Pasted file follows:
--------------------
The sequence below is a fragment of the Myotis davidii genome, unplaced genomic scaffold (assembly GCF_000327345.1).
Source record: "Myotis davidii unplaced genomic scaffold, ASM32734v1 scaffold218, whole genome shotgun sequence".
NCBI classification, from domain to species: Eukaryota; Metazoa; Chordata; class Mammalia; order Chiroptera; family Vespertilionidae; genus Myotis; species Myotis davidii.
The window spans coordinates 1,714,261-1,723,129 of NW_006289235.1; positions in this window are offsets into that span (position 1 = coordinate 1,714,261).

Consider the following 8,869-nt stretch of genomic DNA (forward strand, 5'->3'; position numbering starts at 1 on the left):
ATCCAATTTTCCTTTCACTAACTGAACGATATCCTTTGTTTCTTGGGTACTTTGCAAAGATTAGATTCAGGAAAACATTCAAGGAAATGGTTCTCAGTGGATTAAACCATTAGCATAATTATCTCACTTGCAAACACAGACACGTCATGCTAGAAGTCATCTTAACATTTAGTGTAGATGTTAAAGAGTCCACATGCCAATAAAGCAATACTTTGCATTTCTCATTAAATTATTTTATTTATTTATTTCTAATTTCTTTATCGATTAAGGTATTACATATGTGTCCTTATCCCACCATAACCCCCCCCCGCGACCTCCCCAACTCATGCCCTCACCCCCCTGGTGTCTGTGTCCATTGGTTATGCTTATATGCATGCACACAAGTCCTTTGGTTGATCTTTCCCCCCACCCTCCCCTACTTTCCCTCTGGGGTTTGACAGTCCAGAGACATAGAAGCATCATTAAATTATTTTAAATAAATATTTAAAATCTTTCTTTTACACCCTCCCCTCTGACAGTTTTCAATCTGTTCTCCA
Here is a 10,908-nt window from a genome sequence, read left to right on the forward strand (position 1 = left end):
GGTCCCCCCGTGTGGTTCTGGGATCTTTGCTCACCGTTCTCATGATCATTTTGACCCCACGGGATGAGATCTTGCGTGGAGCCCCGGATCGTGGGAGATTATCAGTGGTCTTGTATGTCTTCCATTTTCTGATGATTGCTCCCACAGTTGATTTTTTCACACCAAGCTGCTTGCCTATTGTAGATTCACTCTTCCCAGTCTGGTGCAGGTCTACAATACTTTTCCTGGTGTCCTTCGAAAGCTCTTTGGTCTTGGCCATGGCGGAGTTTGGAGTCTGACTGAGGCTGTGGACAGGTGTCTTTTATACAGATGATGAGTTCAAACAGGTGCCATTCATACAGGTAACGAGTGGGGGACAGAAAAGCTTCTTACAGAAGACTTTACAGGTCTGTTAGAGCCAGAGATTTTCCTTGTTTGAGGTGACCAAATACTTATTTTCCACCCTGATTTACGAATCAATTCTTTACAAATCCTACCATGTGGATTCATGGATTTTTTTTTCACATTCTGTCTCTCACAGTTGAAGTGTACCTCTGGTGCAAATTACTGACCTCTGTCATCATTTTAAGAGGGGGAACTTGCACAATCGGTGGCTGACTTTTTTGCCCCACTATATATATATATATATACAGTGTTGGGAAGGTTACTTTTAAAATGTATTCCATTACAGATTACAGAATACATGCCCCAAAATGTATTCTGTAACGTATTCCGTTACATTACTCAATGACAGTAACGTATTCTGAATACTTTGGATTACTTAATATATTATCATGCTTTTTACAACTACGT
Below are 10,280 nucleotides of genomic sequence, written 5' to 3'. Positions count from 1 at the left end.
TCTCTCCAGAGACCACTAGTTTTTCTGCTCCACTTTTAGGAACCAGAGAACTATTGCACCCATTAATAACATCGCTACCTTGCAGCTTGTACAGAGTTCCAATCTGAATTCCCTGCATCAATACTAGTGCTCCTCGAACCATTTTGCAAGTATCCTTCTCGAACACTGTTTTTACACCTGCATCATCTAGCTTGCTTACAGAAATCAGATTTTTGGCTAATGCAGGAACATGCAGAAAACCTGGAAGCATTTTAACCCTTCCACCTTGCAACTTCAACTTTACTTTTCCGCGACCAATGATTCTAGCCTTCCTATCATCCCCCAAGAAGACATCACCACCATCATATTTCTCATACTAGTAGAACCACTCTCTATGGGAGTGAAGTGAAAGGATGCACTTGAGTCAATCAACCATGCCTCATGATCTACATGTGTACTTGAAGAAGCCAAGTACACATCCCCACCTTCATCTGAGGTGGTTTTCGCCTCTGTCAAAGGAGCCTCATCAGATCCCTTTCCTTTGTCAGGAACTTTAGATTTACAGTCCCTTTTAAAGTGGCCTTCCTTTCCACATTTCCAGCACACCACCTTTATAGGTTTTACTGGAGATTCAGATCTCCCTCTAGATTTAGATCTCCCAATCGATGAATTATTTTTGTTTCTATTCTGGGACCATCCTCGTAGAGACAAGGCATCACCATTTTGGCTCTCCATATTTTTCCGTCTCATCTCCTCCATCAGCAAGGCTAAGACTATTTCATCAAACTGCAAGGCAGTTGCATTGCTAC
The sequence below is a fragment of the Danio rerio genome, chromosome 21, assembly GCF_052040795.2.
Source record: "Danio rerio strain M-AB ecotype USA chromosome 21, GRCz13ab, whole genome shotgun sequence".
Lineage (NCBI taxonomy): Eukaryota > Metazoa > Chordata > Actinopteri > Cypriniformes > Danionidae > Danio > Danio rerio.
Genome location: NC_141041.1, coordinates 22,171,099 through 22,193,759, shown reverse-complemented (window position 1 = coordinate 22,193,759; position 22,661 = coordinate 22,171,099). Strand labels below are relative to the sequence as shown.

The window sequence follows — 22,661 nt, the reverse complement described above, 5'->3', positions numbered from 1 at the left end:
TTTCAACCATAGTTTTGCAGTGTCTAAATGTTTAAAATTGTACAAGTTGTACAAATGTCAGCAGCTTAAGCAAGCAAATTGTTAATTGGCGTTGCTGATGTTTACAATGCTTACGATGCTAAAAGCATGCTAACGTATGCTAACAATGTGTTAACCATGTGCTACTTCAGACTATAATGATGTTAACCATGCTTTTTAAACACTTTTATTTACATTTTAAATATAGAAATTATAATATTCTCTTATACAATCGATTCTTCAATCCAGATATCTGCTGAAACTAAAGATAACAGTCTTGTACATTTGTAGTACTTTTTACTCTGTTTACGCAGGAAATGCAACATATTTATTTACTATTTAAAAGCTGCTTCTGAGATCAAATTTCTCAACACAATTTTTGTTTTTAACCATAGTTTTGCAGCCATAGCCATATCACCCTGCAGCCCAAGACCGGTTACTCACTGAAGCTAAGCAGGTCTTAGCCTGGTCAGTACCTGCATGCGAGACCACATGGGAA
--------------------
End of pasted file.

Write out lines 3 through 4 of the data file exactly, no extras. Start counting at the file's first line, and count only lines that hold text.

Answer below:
NCBI classification, from domain to species: Eukaryota; Metazoa; Chordata; class Mammalia; order Chiroptera; family Vespertilionidae; genus Myotis; species Myotis davidii.
The window spans coordinates 1,714,261-1,723,129 of NW_006289235.1; positions in this window are offsets into that span (position 1 = coordinate 1,714,261).